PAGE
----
As if having your home filled with floodwaters wasn't traumatic enough, the Christian Science Monitor reports that inundated buildings can serve as toxic traps for dangerous contaminants.
Epic floods have waterlogged the Midwest for the past few years. But it is also the lessons learned from the hurricane-battered Gulf Coast that have given public health experts reason for concern.
Fuels, heavy metals, fertilizers, industrial solvents, cleaning agents and more can accumulate in low spaces and get trapped in submerged structures, often depositing in fine silts as waters evaporate. After Katrina, researchers at Louisiana State University documented that arsenic, cadmium, vanadium and lead were substantially higher in some homes than the maximum levels that the Environmental Protection Agency (EPA) considers safe.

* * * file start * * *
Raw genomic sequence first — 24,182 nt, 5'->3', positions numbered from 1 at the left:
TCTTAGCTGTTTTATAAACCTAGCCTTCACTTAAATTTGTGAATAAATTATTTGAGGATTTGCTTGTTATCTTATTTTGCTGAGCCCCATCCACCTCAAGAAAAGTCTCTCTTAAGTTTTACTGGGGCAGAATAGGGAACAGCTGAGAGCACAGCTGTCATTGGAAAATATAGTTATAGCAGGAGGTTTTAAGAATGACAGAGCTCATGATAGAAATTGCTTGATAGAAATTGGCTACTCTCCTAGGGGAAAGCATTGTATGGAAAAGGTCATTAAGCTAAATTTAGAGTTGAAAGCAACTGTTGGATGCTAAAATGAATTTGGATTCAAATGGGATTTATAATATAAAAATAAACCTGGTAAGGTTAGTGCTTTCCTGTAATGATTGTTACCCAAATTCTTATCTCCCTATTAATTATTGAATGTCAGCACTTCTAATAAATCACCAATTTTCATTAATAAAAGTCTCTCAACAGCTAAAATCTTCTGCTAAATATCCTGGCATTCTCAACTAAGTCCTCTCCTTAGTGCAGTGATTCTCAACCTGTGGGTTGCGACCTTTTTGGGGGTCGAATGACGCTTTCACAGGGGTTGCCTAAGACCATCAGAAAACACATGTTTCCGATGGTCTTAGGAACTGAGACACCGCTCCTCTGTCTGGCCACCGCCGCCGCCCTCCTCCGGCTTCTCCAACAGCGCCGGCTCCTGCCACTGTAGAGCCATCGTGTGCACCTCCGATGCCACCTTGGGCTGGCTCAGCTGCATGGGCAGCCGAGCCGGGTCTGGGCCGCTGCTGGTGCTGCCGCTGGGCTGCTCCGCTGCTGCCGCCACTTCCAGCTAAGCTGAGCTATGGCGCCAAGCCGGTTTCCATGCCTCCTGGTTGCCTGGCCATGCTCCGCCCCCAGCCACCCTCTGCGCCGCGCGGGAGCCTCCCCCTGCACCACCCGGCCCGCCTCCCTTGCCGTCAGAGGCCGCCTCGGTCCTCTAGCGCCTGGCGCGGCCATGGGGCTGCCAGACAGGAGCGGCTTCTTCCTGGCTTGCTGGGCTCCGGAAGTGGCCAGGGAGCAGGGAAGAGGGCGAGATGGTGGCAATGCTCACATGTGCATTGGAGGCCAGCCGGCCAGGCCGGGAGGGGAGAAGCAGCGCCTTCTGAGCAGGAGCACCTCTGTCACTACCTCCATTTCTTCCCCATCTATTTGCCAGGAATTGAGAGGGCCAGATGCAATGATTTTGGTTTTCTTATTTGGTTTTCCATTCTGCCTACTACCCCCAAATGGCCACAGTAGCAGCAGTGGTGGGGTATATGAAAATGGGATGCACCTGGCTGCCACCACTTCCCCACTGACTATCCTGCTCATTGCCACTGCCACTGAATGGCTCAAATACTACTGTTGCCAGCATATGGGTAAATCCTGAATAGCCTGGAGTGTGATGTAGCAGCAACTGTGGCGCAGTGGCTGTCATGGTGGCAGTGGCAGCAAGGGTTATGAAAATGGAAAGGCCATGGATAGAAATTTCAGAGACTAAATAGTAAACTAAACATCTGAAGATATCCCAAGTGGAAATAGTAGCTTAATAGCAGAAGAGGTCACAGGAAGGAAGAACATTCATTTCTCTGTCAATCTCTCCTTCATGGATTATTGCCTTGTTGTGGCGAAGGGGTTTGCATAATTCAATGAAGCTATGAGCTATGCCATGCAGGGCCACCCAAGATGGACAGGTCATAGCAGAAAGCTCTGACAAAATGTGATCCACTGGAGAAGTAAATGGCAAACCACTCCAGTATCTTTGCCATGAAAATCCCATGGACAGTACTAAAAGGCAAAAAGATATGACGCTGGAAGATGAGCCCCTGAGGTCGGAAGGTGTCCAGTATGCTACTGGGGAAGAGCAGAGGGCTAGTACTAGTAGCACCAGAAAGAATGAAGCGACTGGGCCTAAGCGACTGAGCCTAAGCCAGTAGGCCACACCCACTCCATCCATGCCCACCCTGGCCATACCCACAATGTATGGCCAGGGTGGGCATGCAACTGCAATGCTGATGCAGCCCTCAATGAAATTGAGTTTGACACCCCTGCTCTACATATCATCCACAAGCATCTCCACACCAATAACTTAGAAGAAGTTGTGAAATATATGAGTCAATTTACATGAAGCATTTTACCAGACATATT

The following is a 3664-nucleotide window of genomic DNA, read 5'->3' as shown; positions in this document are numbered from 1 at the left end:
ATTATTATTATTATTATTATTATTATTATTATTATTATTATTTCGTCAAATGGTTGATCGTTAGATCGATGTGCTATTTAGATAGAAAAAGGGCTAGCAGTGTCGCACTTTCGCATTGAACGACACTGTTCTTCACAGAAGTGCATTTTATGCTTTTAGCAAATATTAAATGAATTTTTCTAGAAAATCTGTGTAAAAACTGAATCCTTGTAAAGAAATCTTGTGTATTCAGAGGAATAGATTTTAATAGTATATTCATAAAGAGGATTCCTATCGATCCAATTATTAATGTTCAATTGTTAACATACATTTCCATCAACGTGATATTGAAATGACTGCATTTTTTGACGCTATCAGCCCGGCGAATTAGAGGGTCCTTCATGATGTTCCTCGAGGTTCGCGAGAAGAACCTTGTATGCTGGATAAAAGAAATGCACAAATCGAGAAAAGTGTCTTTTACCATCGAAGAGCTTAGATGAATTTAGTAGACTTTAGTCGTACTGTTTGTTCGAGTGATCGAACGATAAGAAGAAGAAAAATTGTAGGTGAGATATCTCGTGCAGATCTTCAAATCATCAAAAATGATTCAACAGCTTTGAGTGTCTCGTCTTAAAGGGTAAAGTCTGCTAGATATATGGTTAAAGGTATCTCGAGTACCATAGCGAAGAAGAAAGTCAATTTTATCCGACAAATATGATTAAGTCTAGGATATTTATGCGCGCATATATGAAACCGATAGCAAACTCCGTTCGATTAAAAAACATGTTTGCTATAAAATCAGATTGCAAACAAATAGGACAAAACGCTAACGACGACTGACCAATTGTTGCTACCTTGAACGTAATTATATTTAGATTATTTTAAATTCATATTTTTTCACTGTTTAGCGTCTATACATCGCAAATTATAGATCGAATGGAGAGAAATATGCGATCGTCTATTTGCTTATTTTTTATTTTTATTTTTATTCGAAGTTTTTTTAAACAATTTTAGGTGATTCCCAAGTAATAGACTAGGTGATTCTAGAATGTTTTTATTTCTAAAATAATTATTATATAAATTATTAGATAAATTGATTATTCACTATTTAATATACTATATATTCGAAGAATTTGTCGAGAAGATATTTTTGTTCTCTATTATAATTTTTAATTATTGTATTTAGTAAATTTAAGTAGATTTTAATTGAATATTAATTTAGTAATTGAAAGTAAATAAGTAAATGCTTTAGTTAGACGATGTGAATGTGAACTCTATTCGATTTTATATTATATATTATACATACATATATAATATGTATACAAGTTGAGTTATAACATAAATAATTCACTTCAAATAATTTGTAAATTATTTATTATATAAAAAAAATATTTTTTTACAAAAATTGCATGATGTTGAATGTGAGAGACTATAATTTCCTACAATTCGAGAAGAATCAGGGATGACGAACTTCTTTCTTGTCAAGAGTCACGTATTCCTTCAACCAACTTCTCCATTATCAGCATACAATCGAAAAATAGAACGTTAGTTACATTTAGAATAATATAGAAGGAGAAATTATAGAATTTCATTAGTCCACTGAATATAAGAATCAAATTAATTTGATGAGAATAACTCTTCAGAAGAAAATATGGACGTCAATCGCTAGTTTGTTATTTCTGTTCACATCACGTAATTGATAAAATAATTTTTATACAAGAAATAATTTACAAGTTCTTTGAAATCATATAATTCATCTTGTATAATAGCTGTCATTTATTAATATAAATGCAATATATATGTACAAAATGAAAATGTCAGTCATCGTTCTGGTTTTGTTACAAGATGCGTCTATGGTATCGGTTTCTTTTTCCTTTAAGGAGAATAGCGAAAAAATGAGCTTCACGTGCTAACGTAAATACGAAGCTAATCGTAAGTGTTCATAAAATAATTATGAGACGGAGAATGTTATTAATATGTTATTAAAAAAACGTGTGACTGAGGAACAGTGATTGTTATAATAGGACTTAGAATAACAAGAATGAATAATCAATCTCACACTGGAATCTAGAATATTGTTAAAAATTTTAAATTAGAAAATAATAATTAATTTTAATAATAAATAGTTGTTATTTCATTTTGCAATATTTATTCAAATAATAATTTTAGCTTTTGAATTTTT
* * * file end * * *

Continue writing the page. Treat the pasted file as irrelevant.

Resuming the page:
The Monitor adds that molds can absorb and retain toxic organic compounds that may be present in flood waters.
Much more work needs to be done before scientists have a clear picture of the dangers left from flooding. Currently, agencies do not have a handle on the best recommendations to give homeowners as far as when they can move back into flooded areas, or what steps really need to be taken to make dwellings safe again.
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